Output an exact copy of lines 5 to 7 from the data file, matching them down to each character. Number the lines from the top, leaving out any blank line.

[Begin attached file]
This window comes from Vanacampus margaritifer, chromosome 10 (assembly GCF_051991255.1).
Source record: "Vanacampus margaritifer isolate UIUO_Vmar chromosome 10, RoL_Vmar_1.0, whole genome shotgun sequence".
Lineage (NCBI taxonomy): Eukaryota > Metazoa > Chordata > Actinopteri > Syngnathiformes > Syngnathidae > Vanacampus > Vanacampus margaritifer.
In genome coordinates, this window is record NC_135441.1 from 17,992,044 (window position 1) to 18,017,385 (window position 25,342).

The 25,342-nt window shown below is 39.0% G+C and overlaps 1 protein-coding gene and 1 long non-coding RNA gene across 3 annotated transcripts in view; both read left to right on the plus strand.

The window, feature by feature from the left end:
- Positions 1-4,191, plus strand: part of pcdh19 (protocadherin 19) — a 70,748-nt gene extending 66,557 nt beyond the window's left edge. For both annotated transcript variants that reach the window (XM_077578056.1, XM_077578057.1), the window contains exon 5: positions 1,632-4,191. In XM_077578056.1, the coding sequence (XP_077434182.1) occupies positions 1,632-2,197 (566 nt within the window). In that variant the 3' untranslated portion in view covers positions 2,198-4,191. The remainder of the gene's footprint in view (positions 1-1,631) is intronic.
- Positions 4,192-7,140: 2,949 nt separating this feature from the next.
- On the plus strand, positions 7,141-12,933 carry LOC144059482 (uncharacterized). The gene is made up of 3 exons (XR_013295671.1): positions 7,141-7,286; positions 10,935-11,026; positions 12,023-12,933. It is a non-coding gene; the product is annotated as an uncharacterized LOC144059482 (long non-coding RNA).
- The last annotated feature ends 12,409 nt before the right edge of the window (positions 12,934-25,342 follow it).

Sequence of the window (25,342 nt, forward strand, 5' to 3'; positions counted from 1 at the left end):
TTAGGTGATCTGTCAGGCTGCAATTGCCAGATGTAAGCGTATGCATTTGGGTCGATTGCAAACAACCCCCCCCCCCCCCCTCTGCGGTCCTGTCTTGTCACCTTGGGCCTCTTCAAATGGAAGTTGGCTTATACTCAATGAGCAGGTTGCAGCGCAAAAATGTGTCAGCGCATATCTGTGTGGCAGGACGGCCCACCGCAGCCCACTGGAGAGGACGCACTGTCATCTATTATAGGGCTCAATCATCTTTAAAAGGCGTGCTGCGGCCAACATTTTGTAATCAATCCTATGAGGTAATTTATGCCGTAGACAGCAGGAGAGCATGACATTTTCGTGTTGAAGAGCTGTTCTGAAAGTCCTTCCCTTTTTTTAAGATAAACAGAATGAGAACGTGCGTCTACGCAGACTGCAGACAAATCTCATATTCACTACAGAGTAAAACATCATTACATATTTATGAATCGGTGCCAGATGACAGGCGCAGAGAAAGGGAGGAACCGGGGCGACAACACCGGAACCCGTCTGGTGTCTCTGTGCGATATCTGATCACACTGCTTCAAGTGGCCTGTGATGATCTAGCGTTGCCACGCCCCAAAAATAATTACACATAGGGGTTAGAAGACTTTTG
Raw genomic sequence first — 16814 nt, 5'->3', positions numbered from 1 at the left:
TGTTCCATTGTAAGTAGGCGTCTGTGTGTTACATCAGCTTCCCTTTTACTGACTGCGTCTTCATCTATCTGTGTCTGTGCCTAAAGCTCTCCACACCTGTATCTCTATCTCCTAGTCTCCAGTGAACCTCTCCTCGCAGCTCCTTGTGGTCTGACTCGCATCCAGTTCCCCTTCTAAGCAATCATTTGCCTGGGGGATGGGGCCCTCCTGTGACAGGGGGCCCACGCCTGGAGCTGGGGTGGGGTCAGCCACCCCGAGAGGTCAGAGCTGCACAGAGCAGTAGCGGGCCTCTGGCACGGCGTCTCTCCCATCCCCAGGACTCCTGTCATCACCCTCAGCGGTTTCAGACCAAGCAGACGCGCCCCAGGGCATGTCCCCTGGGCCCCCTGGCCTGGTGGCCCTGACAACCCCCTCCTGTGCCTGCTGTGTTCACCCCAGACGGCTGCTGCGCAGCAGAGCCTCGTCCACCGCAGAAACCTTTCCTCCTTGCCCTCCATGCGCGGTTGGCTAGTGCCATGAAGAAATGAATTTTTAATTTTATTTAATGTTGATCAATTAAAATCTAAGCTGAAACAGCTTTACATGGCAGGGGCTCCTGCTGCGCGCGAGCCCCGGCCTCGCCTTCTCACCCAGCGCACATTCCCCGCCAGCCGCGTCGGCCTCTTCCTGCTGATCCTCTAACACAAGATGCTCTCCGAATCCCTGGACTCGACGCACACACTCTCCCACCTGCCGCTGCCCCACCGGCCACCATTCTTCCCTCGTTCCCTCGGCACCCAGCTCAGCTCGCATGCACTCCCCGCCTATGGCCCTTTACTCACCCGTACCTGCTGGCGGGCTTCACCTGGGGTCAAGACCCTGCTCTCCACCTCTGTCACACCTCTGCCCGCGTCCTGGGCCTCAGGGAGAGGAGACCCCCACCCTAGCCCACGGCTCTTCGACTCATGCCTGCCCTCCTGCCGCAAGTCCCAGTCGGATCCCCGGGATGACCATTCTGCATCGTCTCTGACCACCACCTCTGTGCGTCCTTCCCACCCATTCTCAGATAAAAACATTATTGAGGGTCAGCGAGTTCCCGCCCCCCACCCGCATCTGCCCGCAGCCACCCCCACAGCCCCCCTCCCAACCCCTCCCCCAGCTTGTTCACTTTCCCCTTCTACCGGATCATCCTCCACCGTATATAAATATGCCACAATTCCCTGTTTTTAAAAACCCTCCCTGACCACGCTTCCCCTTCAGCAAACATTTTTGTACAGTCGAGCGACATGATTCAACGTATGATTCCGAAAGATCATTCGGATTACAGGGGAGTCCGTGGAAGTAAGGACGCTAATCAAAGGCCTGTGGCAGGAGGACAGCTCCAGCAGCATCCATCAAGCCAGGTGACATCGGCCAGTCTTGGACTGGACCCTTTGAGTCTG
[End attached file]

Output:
The 25,342-nt window shown below is 39.0% G+C and overlaps 1 protein-coding gene and 1 long non-coding RNA gene across 3 annotated transcripts in view; both read left to right on the plus strand.

The window, feature by feature from the left end:
- Positions 1-4,191, plus strand: part of pcdh19 (protocadherin 19) — a 70,748-nt gene extending 66,557 nt beyond the window's left edge. For both annotated transcript variants that reach the window (XM_077578056.1, XM_077578057.1), the window contains exon 5: positions 1,632-4,191. In XM_077578056.1, the coding sequence (XP_077434182.1) occupies positions 1,632-2,197 (566 nt within the window). In that variant the 3' untranslated portion in view covers positions 2,198-4,191. The remainder of the gene's footprint in view (positions 1-1,631) is intronic.